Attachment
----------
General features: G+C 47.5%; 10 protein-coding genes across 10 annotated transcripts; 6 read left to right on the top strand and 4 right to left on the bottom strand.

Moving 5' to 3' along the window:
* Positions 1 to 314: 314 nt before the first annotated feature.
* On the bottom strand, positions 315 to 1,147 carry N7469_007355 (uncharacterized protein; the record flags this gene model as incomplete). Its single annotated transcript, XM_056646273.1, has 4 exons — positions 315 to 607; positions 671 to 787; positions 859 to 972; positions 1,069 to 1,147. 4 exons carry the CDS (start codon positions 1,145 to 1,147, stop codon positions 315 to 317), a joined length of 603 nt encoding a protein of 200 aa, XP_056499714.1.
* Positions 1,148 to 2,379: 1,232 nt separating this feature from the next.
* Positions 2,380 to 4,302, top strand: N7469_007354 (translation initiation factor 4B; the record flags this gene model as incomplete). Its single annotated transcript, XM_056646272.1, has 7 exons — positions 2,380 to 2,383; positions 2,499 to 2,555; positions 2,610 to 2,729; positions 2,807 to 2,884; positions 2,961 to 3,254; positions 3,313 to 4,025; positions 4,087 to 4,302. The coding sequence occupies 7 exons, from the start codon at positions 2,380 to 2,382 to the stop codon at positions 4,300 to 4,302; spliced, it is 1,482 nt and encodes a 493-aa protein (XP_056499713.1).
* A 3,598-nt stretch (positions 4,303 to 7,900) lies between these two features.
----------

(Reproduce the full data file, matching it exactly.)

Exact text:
General features: G+C 47.5%; 10 protein-coding genes across 10 annotated transcripts; 6 read left to right on the top strand and 4 right to left on the bottom strand.

Moving 5' to 3' along the window:
* Positions 1 to 314: 314 nt before the first annotated feature.
* On the bottom strand, positions 315 to 1,147 carry N7469_007355 (uncharacterized protein; the record flags this gene model as incomplete). Its single annotated transcript, XM_056646273.1, has 4 exons — positions 315 to 607; positions 671 to 787; positions 859 to 972; positions 1,069 to 1,147. 4 exons carry the CDS (start codon positions 1,145 to 1,147, stop codon positions 315 to 317), a joined length of 603 nt encoding a protein of 200 aa, XP_056499714.1.
* Positions 1,148 to 2,379: 1,232 nt separating this feature from the next.
* Positions 2,380 to 4,302, top strand: N7469_007354 (translation initiation factor 4B; the record flags this gene model as incomplete). Its single annotated transcript, XM_056646272.1, has 7 exons — positions 2,380 to 2,383; positions 2,499 to 2,555; positions 2,610 to 2,729; positions 2,807 to 2,884; positions 2,961 to 3,254; positions 3,313 to 4,025; positions 4,087 to 4,302. The coding sequence occupies 7 exons, from the start codon at positions 2,380 to 2,382 to the stop codon at positions 4,300 to 4,302; spliced, it is 1,482 nt and encodes a 493-aa protein (XP_056499713.1).
* A 3,598-nt stretch (positions 4,303 to 7,900) lies between these two features.